By Sarah Miller Staff Writer In under a year, plans call for the opening a new southern branch library in the former Woodburns Food market location in Solomons. The Calvert Library Foundation is working to make sure the Solomons Island Library is as advanced as the Prince Frederick Library. President Kip At Lee said the foundations goal is to raise $200,000 by June. Of that, the foundation is well on the way with $74,000 is pledged so far. We need a lot of help to get the rest, he said. Rent on the building will be $94,240 per year, according to County Administrator Terry Shannon. She said until the space is currently prorated for a lower rent rate. The money the foundation raises will help to provide computer equipment, upgrade and provide furnishings and help improve quality of life aspects, At Lee said. Another focus will be on providing additional services for children. At Lee said the current facility is too small, but the new library will be equipped with an imagination station and a full childrens section. The imagination station will help children learn with hands on activities. The library will also have areas that can be dedicated, like rooms and a patio similar to the one at the Prince Frederick branch, where bricks can be purchased and inscribed. Its a really nice way to remember special people, At Lee said. In addition to furnishings, Library Director Pat Hoffman and Capital Projects Supervisor Anita Jones briefed the Calvert County Commissioners on the progress being made with the new library. Along with the additions to the childrens section, the number of computers will be increased from 15 to 26. The entire building will be three times the size of the current southern branch library, from 3,000 square feet to 9,600. Current plans also include adding windows to allow more natural lighting, and Jones said the architectural design is approximately 50 percent complete. She said plans should be going to bid in June to be tentatively completed by the end of the year. County Commissioner President Jerry Clark said such a delay would be unacceptable in the private sector, and such a project should only take two or three months to complete. He asked if there was any way the library could be up and running by Sept. 1 to coincide with the start of the school year. Jones answered with a simple no sir. We need to move it forward and light a fire under the guys who are doing the drawings, Clark said. The Calvert Library Foundation is a 100 percent volunteer run organization dedicated to raising money for the libraries, At Lee said. According to the organizations website, an upcoming fundraiser will be an Awards Dinner to benefit the Library. In addition to the traditional awards, the foundation will be unveiling a new award to be presented yearly. The first recipient will be Senate President Thomas V. Mike Miller, a consistent supporter of Calvert Library, at a festive awards dinner April 28 at the Solomons Island Yacht Club. Sen. Miller, a Calvert County resident, has served in the state legislature since 1971 and was instrumental in securing funding for Calvert Library Prince Frederick, the website states. Dinner tickets are $100 each; all proceeds will be used to support the Calvert Library. For further information, contact Margaret Fahs, For more information, or to donate to the library, visit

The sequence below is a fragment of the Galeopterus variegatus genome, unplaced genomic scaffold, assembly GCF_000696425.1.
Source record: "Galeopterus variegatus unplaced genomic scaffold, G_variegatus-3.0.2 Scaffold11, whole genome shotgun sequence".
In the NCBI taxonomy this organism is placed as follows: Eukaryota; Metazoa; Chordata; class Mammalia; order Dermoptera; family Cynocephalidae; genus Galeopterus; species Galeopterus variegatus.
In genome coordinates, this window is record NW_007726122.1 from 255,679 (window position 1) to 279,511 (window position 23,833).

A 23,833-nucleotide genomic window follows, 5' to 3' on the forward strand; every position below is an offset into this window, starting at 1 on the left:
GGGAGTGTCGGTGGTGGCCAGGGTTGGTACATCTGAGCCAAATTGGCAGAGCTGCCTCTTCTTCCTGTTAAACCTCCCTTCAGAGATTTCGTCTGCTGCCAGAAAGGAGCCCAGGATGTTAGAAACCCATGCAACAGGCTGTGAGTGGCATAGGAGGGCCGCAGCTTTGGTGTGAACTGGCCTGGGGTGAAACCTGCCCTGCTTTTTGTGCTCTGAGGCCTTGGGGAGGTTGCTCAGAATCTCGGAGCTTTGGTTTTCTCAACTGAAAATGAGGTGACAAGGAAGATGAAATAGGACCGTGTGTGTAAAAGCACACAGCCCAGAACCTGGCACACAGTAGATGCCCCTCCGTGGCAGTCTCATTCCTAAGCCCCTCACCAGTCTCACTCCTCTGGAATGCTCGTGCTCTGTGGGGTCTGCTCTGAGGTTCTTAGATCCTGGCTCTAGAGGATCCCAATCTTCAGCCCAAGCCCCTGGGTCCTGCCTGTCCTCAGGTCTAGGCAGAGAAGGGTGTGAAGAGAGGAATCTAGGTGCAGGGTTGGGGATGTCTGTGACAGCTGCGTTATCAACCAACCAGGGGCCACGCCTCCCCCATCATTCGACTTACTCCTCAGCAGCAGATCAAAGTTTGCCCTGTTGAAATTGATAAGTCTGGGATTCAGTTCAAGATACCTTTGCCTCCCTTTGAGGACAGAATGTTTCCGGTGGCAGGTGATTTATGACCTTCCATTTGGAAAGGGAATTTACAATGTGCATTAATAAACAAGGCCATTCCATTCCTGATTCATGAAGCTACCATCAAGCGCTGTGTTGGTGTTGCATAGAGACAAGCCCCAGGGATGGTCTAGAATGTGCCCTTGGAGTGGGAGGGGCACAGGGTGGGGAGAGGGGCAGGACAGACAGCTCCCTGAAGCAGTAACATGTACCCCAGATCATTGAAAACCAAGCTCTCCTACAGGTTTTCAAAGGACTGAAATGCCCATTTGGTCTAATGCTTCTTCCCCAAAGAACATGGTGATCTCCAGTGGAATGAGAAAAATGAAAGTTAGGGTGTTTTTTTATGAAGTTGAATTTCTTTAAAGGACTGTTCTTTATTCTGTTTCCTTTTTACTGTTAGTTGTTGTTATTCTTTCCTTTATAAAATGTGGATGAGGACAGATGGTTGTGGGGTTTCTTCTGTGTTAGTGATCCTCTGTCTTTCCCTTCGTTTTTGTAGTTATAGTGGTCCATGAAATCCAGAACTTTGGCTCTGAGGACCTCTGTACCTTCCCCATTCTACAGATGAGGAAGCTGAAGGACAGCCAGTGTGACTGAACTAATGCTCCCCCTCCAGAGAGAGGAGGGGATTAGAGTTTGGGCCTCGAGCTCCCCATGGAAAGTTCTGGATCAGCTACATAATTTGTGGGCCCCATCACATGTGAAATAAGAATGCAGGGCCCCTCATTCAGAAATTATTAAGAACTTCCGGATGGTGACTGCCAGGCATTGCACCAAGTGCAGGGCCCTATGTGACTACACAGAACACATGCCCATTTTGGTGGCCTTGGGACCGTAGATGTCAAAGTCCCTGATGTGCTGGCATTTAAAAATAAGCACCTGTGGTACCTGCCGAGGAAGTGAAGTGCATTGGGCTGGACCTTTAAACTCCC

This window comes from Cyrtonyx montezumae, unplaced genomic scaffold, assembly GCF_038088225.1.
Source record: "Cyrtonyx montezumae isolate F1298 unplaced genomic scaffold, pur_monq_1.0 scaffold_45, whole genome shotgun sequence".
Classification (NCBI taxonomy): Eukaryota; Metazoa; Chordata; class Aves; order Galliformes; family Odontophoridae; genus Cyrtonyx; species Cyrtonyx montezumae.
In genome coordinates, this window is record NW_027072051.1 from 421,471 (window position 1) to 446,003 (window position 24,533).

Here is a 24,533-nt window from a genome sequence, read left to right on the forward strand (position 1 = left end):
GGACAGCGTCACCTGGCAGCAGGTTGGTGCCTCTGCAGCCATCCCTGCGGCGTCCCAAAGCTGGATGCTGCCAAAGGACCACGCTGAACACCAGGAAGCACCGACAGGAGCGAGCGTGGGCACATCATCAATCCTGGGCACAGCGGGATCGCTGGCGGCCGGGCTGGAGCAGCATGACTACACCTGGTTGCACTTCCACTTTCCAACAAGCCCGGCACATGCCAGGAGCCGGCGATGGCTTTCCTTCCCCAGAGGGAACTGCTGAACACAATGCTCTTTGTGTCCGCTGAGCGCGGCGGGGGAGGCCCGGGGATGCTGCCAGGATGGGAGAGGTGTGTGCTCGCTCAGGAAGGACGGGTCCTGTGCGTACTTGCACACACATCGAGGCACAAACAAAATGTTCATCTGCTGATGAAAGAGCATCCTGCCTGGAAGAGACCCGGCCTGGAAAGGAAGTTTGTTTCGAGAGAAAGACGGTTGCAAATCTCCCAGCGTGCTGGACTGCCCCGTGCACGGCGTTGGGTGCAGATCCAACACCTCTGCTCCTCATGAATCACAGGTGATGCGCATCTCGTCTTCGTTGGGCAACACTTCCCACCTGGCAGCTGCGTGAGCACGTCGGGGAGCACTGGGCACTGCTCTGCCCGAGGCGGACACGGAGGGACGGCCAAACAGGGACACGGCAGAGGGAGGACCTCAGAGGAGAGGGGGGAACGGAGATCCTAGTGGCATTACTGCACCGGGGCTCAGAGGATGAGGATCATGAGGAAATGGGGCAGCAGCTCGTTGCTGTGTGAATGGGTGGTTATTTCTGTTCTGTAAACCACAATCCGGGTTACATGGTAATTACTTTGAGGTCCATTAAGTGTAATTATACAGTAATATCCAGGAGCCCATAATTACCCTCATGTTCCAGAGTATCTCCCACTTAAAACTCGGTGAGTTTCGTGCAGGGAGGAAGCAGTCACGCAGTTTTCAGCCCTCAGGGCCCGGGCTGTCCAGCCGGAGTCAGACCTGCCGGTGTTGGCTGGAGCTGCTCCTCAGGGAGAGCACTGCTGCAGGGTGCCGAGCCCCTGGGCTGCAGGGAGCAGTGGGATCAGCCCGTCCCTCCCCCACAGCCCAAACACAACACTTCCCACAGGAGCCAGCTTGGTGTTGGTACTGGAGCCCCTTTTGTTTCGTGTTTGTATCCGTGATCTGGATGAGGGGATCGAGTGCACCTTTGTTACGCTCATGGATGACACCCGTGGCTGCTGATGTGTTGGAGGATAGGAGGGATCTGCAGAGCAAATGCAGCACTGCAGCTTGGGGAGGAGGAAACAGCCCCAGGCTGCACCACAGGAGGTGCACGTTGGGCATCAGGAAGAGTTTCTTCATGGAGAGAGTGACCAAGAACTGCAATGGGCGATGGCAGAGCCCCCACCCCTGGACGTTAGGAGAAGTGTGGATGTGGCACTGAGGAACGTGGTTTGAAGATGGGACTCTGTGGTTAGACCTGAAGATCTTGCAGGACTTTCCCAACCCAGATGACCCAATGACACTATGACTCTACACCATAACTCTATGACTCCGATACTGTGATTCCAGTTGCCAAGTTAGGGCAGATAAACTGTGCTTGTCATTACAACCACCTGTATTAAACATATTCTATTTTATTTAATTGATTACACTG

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Thursday, April 5, 2012

The Calvert Gazette

Man Jumps to Death From Motel Roof

By Guy Leonard Staff Writer Police say a man with serious personal problems climbed to the top of the Super 8 Motel in Prince Frederick on Saturday and threw himself off. The man fell to his death, said Lt. Steve Jones, commander of the Calvert Investigative Team, from the peaked roof of the twostory motel. Obviously he had some metal issues, Jones told The Calvert Gazette. The victim was Joseph Kirk Nguyen, 44, according to police and was a guest at the motel. The man jumped from the building at about 1:22 p.m. March 31, police said. Police were called to the scene and found Nguyen on the roof of the building talking on his cell phone; he ignored commands to go back inside the window of the motel. He was relatively quiet, we really didnt have a way to communicate with him, we tried but he jumped, Jones said. According to police, members of the critical incident negotiator team tried to use a phone to contact Nguyen but failed; they also tried to use a fire department ladder truck to ascend to Nguyen but he refused to talk. Police reported that Nguyen was unconscious and unresponsive after the fall; he was flown to the University of Marylands Shock Trauma unit were he was pronounced dead at 2:18 p.m.